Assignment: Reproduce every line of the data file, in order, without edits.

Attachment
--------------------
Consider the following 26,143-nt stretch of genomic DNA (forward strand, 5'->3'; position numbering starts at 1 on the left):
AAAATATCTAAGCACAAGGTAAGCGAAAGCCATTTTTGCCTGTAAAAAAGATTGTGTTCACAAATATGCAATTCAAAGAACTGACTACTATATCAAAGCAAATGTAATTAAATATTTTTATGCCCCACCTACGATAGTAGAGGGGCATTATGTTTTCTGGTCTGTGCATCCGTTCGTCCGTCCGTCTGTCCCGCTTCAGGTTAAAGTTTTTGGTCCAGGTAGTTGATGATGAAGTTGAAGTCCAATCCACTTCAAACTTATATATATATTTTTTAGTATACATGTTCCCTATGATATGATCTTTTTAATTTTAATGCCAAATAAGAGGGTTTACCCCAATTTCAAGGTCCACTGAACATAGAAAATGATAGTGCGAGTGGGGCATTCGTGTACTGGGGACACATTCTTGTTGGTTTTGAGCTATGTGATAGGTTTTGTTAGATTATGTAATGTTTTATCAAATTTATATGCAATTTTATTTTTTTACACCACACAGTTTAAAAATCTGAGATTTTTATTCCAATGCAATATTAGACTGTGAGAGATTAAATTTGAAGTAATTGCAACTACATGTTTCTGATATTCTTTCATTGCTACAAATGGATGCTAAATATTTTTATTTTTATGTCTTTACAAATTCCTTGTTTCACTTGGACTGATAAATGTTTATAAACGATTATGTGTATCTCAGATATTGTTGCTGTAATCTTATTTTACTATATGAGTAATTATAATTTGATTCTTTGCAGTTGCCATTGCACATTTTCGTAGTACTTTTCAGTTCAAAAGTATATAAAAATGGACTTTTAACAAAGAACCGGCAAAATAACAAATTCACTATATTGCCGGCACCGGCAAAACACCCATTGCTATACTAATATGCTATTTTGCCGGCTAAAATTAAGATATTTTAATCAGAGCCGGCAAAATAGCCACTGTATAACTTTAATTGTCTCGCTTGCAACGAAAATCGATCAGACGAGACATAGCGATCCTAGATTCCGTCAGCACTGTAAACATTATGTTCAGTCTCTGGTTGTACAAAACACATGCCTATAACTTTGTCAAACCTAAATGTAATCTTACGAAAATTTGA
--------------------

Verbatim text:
Consider the following 26,143-nt stretch of genomic DNA (forward strand, 5'->3'; position numbering starts at 1 on the left):
AAAATATCTAAGCACAAGGTAAGCGAAAGCCATTTTTGCCTGTAAAAAAGATTGTGTTCACAAATATGCAATTCAAAGAACTGACTACTATATCAAAGCAAATGTAATTAAATATTTTTATGCCCCACCTACGATAGTAGAGGGGCATTATGTTTTCTGGTCTGTGCATCCGTTCGTCCGTCCGTCTGTCCCGCTTCAGGTTAAAGTTTTTGGTCCAGGTAGTTGATGATGAAGTTGAAGTCCAATCCACTTCAAACTTATATATATATTTTTTAGTATACATGTTCCCTATGATATGATCTTTTTAATTTTAATGCCAAATAAGAGGGTTTACCCCAATTTCAAGGTCCACTGAACATAGAAAATGATAGTGCGAGTGGGGCATTCGTGTACTGGGGACACATTCTTGTTGGTTTTGAGCTATGTGATAGGTTTTGTTAGATTATGTAATGTTTTATCAAATTTATATGCAATTTTATTTTTTTACACCACACAGTTTAAAAATCTGAGATTTTTATTCCAATGCAATATTAGACTGTGAGAGATTAAATTTGAAGTAATTGCAACTACATGTTTCTGATATTCTTTCATTGCTACAAATGGATGCTAAATATTTTTATTTTTATGTCTTTACAAATTCCTTGTTTCACTTGGACTGATAAATGTTTATAAACGATTATGTGTATCTCAGATATTGTTGCTGTAATCTTATTTTACTATATGAGTAATTATAATTTGATTCTTTGCAGTTGCCATTGCACATTTTCGTAGTACTTTTCAGTTCAAAAGTATATAAAAATGGACTTTTAACAAAGAACCGGCAAAATAACAAATTCACTATATTGCCGGCACCGGCAAAACACCCATTGCTATACTAATATGCTATTTTGCCGGCTAAAATTAAGATATTTTAATCAGAGCCGGCAAAATAGCCACTGTATAACTTTAATTGTCTCGCTTGCAACGAAAATCGATCAGACGAGACATAGCGATCCTAGATTCCGTCAGCACTGTAAACATTATGTTCAGTCTCTGGTTGTACAAAACACATGCCTATAACTTTGTCAAACCTAAATGTAATCTTACGAAAATTTGA